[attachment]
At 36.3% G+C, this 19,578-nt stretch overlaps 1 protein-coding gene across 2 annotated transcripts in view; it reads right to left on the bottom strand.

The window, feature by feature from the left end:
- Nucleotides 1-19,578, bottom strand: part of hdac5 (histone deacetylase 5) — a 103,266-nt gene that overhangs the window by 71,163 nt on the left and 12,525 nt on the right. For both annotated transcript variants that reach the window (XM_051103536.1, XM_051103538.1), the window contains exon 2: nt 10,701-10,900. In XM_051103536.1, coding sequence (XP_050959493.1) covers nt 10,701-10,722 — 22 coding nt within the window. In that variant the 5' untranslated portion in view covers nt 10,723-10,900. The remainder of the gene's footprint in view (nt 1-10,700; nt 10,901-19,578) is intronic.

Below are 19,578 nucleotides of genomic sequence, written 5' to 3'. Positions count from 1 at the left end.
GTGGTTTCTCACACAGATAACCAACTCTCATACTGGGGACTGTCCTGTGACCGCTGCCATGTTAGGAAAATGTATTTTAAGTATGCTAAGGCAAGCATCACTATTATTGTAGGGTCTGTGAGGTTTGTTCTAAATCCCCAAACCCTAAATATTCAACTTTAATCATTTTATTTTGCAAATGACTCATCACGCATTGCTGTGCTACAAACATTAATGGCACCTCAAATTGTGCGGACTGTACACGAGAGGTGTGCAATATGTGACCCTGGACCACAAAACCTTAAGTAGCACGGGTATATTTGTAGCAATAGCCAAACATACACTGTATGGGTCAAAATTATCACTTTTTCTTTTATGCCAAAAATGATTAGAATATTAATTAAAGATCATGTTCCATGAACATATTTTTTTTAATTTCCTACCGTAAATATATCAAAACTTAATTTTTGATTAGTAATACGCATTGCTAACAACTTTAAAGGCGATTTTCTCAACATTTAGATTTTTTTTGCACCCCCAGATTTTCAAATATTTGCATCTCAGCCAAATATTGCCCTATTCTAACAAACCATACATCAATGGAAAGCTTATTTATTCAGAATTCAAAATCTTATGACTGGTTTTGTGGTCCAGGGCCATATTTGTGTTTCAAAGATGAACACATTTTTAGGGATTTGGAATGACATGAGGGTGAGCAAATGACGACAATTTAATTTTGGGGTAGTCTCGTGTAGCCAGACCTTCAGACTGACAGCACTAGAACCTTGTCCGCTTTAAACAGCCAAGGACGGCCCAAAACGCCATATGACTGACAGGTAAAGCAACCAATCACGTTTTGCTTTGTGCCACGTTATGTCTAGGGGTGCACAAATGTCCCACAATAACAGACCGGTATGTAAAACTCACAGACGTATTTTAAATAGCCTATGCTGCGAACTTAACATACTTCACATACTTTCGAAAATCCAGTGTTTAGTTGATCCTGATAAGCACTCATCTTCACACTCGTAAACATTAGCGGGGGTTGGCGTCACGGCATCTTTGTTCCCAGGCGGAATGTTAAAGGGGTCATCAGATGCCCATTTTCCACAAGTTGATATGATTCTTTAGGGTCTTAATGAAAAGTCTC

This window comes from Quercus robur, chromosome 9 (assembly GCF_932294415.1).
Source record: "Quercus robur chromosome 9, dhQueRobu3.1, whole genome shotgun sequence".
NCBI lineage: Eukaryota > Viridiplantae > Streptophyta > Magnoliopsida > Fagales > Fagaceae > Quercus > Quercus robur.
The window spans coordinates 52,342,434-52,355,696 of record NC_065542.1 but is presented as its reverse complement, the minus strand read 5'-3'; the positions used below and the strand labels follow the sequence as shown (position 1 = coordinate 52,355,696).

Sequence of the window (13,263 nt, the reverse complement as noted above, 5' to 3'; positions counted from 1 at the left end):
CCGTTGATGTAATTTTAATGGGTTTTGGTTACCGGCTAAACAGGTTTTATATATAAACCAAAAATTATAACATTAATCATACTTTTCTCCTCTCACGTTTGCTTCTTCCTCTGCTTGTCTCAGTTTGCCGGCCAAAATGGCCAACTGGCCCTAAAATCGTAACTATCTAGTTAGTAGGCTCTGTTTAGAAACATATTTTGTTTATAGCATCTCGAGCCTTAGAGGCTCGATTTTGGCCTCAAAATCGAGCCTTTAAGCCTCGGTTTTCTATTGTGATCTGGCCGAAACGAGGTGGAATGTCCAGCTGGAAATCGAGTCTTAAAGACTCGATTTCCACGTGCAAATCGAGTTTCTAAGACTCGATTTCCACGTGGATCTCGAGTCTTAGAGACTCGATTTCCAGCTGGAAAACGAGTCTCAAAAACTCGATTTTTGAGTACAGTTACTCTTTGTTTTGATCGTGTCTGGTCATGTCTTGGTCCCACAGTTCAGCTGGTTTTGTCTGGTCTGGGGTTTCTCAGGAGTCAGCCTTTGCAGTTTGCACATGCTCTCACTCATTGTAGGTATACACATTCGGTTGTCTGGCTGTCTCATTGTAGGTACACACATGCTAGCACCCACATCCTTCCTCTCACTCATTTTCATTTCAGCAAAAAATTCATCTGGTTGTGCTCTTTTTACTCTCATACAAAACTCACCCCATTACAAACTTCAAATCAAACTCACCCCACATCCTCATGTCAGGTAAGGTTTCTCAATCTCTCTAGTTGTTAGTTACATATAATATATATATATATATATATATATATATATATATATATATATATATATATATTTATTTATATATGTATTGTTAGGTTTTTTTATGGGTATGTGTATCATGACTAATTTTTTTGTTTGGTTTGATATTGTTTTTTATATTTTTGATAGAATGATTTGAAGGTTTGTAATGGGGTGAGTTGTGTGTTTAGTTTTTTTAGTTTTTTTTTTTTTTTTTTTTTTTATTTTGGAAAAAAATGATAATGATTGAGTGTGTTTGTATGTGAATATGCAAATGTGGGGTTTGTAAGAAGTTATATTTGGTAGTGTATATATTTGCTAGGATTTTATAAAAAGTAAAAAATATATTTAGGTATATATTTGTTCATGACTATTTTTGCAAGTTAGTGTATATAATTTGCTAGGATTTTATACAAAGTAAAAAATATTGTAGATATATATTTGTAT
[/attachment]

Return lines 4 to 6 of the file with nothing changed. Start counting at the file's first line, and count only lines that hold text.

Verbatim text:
Below are 19,578 nucleotides of genomic sequence, written 5' to 3'. Positions count from 1 at the left end.
GTGGTTTCTCACACAGATAACCAACTCTCATACTGGGGACTGTCCTGTGACCGCTGCCATGTTAGGAAAATGTATTTTAAGTATGCTAAGGCAAGCATCACTATTATTGTAGGGTCTGTGAGGTTTGTTCTAAATCCCCAAACCCTAAATATTCAACTTTAATCATTTTATTTTGCAAATGACTCATCACGCATTGCTGTGCTACAAACATTAATGGCACCTCAAATTGTGCGGACTGTACACGAGAGGTGTGCAATATGTGACCCTGGACCACAAAACCTTAAGTAGCACGGGTATATTTGTAGCAATAGCCAAACATACACTGTATGGGTCAAAATTATCACTTTTTCTTTTATGCCAAAAATGATTAGAATATTAATTAAAGATCATGTTCCATGAACATATTTTTTTTAATTTCCTACCGTAAATATATCAAAACTTAATTTTTGATTAGTAATACGCATTGCTAACAACTTTAAAGGCGATTTTCTCAACATTTAGATTTTTTTTGCACCCCCAGATTTTCAAATATTTGCATCTCAGCCAAATATTGCCCTATTCTAACAAACCATACATCAATGGAAAGCTTATTTATTCAGAATTCAAAATCTTATGACTGGTTTTGTGGTCCAGGGCCATATTTGTGTTTCAAAGATGAACACATTTTTAGGGATTTGGAATGACATGAGGGTGAGCAAATGACGACAATTTAATTTTGGGGTAGTCTCGTGTAGCCAGACCTTCAGACTGACAGCACTAGAACCTTGTCCGCTTTAAACAGCCAAGGACGGCCCAAAACGCCATATGACTGACAGGTAAAGCAACCAATCACGTTTTGCTTTGTGCCACGTTATGTCTAGGGGTGCACAAATGTCCCACAATAACAGACCGGTATGTAAAACTCACAGACGTATTTTAAATAGCCTATGCTGCGAACTTAACATACTTCACATACTTTCGAAAATCCAGTGTTTAGTTGATCCTGATAAGCACTCATCTTCACACTCGTAAACATTAGCGGGGGTTGGCGTCACGGCATCTTTGTTCCCAGGCGGAATGTTAAAGGGGTCATCAGATGCCCATTTTCCACAAGTTGATATGATTCTTTAGGGTCTTAATGAAAAGTCTC

This window comes from Quercus robur, chromosome 9 (assembly GCF_932294415.1).